Alain de Benoist on Charlie Hebdo

From Greg Johnson’s translation of Alain de Benoist’s comment on the Charlie Hebdo affair:

Here we are dealing with attacks planned in France by individuals radicalized more or less independently. They went gradually from delinquency to jihadism, but they are usually failures at it. They have great composure, know how to use weapons, and are completely indifferent to the lives of others. But still they are amateurs, bungling provocateurs, like the Kouachi brothers who decided to slaughter a magazine staff “to avenge the prophet,” but went to the wrong address, left clues everywhere, had no exit strategy, and forget their ID in the car they simply abandoned. Unpredictable bunglers, which makes them all the more dangerous.

Hard to argue it was a false flag.

It is obviously necessary to wage war on these people by all means necessary. But talking about “total war” does not mean much. The jihadists (or issuers of fatwas) are as representative of Islam as the Ku Klux Klan is representative of Christianity.

This is exactly the sort of thing that I expect to hear from MSNBC, Obama, et al.

Moreover, it is not the jihadists, but Westerners who first raised the specter of the “clash of civilizations” after working to destabilize the entire Middle East and to eliminate all the heads of Arab-Muslism states, from Saddam Hussein to Gaddafi, who had set up roadblocks against radical Islamism. The need to fight against the immediate consequences should not obscure reflection on the root causes.

Right, but one would think that if one is talking about root causes, immigration should also be mentioned. These guys were born in France. It would be so easy given all the jihadist attacks in France for him to say that living together is just not working out. No more immigration. Muslims out of the West.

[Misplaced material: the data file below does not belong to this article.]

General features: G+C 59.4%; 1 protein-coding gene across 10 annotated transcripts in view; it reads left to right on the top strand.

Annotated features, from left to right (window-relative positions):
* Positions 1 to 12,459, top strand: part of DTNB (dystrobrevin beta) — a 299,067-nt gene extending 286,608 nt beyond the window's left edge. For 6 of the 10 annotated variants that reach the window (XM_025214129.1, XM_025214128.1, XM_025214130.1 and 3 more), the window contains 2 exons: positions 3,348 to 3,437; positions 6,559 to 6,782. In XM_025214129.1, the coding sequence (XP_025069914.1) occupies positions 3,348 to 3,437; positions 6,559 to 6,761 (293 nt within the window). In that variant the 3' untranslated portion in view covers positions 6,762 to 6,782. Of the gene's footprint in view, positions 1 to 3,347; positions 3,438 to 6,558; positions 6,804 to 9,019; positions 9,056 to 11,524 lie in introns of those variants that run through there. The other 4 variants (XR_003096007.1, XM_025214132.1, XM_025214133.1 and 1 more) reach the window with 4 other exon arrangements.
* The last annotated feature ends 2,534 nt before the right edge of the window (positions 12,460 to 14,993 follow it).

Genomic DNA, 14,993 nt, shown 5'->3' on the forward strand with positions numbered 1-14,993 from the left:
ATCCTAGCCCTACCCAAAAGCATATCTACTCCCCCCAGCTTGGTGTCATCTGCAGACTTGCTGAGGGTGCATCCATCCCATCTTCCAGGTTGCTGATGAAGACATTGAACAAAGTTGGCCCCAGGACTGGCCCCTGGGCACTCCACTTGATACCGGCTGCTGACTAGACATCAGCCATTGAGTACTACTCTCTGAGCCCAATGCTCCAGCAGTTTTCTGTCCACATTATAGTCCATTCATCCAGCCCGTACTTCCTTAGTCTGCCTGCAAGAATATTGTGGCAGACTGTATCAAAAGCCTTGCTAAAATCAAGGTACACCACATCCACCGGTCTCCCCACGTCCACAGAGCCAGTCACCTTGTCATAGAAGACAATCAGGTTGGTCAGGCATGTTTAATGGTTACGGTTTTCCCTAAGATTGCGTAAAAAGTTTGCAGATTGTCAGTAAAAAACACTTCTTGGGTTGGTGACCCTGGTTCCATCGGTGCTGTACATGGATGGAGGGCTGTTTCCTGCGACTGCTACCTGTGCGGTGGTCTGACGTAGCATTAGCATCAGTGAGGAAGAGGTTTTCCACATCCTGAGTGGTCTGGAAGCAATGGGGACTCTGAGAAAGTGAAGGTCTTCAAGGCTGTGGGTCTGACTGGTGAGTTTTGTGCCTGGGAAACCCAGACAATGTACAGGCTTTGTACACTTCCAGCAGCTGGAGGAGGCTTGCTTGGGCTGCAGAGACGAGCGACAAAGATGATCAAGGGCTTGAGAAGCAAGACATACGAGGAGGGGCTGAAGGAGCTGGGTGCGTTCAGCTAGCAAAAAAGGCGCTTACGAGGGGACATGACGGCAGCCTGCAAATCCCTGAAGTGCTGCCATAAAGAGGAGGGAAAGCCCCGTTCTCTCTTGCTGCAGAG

On April 26, 1999, the leaders of Charlie Hebdo carried cartons to the Department of the Interior containing 173,700 signatures calling for a ban of the National Front. It was a matter of defending freedom of expression! Manuel Valls said that “[Eric] Zemmour’s book does not deserve to be read,” while another minister asked without shame that “TV shows and newspaper columns cease to harbor such remarks.” To say nothing of the Dieudonné case.

That said, let’s be fair: Among those praising freedom of expression when it comes to Zemmour, there are unfortunately very few who are willing to extend it to their opponents. “Freedom is always the freedom of those who think differently” (Rosa Luxemburg), which means that we have to defend it even when it benefits those whom we loathe. But that is precisely what the dominant ideology refuses to do, here and in the United States, where the First Amendment allows anyone to say or write what he wants, but where the nonconformist views are even more marginalized than they are in France. Just as the right to work has never provided anyone a job, the right to speak does not guarantee the opportunity to be heard!


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